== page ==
How to Put a Price on Storage: The Danger of Cost Per GB

IT Storage Standoff

It is 4:45 in the afternoon on a Friday as John and Travis sit across from each other.  A heavy oak table sits between them, but it may as well be granite wall.  After a series of uncomfortable discussions, they are no closer to agreement than when they began reviewing the storage proposals nearly a week ago.  Sunlight beams into the dim room, creating rays as it reflects off the suspended dust. 

Travis wipes the perspiration from his forehead and glares at John.  “I’m the Storage Manager, it is my responsibility to select the appropriate technology for my environment.  I’ve looked at all the options and I know Hi-T-Stor is the right choice.”

“We’ve been through this.” John says, falling back into his chair in frustration. “Hi-T-Stor is twice as expensive per Gigabyte than EconoStor.  As IT Procurement, I can’t justify spending that much more just for data storage!”

Travis closes his laptop. “You still don’t understand!  EconoStor doesn’t include dynamic tiering, deduplication or thin provisioning!” Travis continues to list off technical differences between the solutions. John responds by unenthusiastically looking at his watch.

“I don’t care about all the dedupification—or whatever it’s called.” John says as he stands up from the table.  “We just need capacity to store our data and EconoStor is the most affordable option.  It will be my recommendation when we meet with Jeff Monday morning.”

Travis nearly leaps from his chair and points a shaky finger at John.  “I’ll be damned if that gear ends up in my datacenter!” he snarls.  Red faced and fuming, he storms out of the conference room.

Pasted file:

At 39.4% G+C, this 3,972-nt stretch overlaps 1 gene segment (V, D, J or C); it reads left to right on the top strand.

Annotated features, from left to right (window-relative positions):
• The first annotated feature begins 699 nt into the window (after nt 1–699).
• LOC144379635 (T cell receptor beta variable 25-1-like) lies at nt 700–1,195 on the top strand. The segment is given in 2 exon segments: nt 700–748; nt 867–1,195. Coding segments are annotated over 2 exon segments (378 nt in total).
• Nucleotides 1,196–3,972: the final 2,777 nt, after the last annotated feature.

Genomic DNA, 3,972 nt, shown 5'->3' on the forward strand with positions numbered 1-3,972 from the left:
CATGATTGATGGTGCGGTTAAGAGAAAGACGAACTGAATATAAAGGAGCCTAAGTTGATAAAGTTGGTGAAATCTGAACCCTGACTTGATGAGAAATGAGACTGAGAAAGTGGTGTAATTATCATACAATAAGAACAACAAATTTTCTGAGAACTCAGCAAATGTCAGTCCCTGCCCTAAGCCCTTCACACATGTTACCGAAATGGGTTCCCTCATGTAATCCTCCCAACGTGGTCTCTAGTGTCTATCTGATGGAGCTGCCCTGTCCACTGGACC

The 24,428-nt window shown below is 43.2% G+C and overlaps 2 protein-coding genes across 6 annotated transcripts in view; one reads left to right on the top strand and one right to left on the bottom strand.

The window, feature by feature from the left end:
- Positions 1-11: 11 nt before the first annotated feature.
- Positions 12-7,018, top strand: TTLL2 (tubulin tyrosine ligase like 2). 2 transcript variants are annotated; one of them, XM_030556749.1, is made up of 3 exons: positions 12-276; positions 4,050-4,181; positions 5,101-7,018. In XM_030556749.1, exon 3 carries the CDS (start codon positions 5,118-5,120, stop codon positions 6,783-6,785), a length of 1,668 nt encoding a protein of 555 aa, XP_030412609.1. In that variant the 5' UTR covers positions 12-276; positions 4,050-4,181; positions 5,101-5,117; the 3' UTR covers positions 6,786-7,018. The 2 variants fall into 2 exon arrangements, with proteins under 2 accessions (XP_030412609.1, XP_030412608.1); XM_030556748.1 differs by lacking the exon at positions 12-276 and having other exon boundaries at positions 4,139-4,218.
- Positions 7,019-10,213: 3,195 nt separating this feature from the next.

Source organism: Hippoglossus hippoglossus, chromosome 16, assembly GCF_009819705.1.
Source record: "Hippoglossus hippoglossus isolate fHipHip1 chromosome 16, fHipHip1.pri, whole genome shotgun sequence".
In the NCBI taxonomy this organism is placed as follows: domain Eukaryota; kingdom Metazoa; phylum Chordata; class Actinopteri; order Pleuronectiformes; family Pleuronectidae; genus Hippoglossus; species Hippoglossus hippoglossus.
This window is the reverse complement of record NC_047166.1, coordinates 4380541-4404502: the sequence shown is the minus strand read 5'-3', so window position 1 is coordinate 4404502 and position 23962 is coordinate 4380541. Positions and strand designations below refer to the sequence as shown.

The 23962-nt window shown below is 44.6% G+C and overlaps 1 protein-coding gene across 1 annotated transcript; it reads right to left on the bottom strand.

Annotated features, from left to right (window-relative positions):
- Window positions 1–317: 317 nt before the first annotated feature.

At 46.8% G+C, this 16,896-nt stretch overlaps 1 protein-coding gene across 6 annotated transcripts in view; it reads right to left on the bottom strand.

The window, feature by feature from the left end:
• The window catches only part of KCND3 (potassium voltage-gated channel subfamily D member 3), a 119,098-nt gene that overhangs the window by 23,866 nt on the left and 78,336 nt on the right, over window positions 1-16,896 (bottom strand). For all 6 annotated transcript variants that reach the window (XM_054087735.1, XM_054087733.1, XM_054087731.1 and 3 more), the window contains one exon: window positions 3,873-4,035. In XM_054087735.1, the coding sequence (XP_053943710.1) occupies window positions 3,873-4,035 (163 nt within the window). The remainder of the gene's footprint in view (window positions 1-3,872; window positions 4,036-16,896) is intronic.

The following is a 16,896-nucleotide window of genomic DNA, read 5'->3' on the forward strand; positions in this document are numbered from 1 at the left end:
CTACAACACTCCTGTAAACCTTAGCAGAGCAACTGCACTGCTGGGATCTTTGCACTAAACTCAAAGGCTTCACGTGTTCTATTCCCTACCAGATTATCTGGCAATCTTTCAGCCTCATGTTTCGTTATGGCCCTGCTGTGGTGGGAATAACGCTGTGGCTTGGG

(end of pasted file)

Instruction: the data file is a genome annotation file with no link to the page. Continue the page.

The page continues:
Why is Putting a Price on Storage so Difficult?

Storage Admins, Engineers and Directors frequently have a difficult time when communicating the value of storage to IT procurement teams.  Procurement teams have to take an ever-evolving variety of technologies and boil them down to simplified cost metrics that assist them in sourcing technology.  Cost/GB can be helpful in comparing competing storage solutions, but relying too strongly on this metric can open up your organization to some serious disadvantages and missed opportunities.

There are several aspects of storage that should be considered when comparing solutions. In this post, I’ll share the approach I use.  I hope it also helps you to improve your accuracy in storage solution valuation.

3-D Storage Valuation

Historically, the price of storage has been determined by what is paid for capacity in static tiers.  New innovations in storage pooling and sub-lun tiering have changed the way we manage storage.  Instead of static tiers, there are dynamic pools that share capacity and performance.  Engineers now spec out storage systems with aggregate capacity and IOPs in mind much like server virtualization farms are spec’d for aggregate memory and compute power.  As a consequence, storage cost metrics must also be modernized.

I have adapted to use a 3 dimensional approach that considers the cost of capacity, the cost of performance and the additional savings that efficiency capabilities can potentially provide for the solution.

1. Cost/GB

Cost/GB must be based off usable capacity—not RAW.  I consider usable capacity to be the remaining, host presentable capacity after taking into account RAID overheads and any array or virtualization overhead.  This doesn’t include potential logical capacity when estimating any dedup or thin provisioning savings.  Keep it simple. Vendors should provide the usable capacity for their own solution.  It should also include the cost of the array, all software and maintenance required in the solution.  Sometimes I breakout a Cost/GB metric just for the disk capacity and a separate, all inclusive or “loaded” Cost/GB that includes the array software cost, but the calculations can be tricky unless you understand the vendor’s pricing model very well—so it is generally best to go with the loaded costs.

Key Factor:  Ratio is primarily affected by the number and capacity of drives.

Best Used: This number should be weighted most heavily when considering solutions requiring large amounts of storage with light IOP requirements.  Archive or backup capacity are good examples.

2. Cost/IOP